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How to Help Refugees and Displaced Populations

The surge of refugees fleeing conflict across the globe reached record numbers and drew widespread attention in 2015. The UNHCR reports that forcibly displaced populations are estimated to have reached nearly 60 million — up 15 million from 2012. Conflicts in Syria, Afghanistan and more than a dozen other regions have all contributed to the climbing numbers.

Forced displacement is rarely short-lived. In the same report, the UNHCR states that on average, refugees will remain displaced for 17 years. For some it will be shorter, others much longer, and for all it will be life-changing. Addressing what the UNHCR calls “A World At War” and what is repeatedly called a “refugee crisis” by the media will also not be short-lived.

Even as articles become dated and tales of flight and hardship are told and retold, the need for aid and compassion has not diminished. For those farther away from the conflict and displacement, here are five ways to help displaced populations and refugees:

1. Contribute to educational opportunities for refugees, displaced populations and populations affected by conflict.

  • Save the Children supports rebuilding and maintaining schools in Syria and neighboring countries. In addition to providing education and health services, the organization strives to create spaces for children to experience a sense of normalcy and achieve their full potential despite the conflict.
  • The Karam Foundation focuses on innovative education projects for Syrian children in Syria and Turkey. Dedicated to “help people help themselves,” the U.S.-based nonprofit allows donors to contribute to specific education projects through its website.

2. Support an organization that is providing aid on the ground.

  • Hand in Hand for Syria is working on the ground to provide emergency aid for Syria. The organization hopes this strategy will prevent people from fleeing and fill the void created by shattered infrastructure, especially health services.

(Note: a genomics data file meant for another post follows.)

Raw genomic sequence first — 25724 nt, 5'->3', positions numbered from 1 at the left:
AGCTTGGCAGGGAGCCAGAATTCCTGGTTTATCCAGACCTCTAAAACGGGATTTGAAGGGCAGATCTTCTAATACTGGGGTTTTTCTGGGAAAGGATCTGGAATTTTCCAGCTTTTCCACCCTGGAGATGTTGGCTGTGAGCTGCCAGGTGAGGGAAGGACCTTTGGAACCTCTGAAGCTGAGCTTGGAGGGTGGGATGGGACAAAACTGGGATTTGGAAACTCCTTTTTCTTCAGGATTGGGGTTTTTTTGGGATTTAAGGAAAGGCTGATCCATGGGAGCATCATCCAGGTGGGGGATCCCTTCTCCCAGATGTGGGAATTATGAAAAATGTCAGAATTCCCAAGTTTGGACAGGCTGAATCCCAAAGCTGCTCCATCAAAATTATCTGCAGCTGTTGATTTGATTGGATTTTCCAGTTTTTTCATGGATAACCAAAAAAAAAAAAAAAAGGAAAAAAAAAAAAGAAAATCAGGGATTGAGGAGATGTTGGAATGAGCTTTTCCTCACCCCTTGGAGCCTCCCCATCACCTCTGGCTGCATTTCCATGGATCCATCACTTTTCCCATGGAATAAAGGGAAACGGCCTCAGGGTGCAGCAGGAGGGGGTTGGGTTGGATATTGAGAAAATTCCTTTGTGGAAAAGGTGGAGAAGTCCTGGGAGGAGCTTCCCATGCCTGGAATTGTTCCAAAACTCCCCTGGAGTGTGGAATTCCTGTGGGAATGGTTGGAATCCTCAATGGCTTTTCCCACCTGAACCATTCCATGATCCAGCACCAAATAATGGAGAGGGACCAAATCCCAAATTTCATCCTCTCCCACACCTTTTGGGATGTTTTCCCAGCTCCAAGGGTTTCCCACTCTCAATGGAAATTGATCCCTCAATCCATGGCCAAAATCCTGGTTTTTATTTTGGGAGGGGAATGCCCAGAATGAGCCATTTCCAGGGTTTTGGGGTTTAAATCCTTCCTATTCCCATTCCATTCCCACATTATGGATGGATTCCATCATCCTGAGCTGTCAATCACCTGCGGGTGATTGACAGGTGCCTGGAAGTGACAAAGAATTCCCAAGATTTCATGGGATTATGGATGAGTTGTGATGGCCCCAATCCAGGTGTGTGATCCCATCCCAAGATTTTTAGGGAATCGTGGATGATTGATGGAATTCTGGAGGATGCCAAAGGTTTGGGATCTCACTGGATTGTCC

• The International Rescue Committee is responding to the climbing numbers of refugees on multiple fronts from the Middle East to the Mediterranean and even with resettlement programs in the United States.

3. Help to improve refugee living situations.

  • Shelter Box provides emergency shelter and essential supplies to help displaced populations. The organization is currently active in Syria, Lebanon and Iraqi Kurdistan to name a few.
  • Oxfam America provides clean water, sanitation and other vital supplies to combat poverty, hunger and social injustice. Active in Syria, Jordan and Lebanon, the organization also helps connect refugee families with medical and legal services.

4. Support medical services for displaced populations.

  • Medical Teams International sends teams of volunteer medical professionals and provides medical supplies to people in need. Long term, the organization supports health initiatives and collaborates to ensure its impact is sustainable.
  • Doctors Without Borders is a well-regarded organization that provides medical care to populations who need it most, including those fleeing their homes. Doctors Without Borders sets up hospitals for refugees and provides essential maternal and pediatric care for displaced populations.

5. Volunteer locally as part of a global effort.

  • You could become an online volunteer for UNHCR. The program connects volunteers online with organizations seeking to maximize the impact of their development work. Volunteers can connect with organizations based on their skills, preferred development topics or regions of interest.
  • Consider volunteering through an International Rescue Committee local office. The IRC operates 26 offices throughout the United States supported by volunteers who mentor refugees and assist them with their transition.

– Cara Kuhlman

Sources: Doctors Without Borders, Hand in Hand for Syria, The International Rescue Committee, Karam Foundation, Medical Teams International, NY Times 1, NY Times 2, Public Radio International (PRI), Save the Children, United Nations High Commissioner of Refugees (UNHCR), United Nations Volunteers (UNV)

Photo: Flickr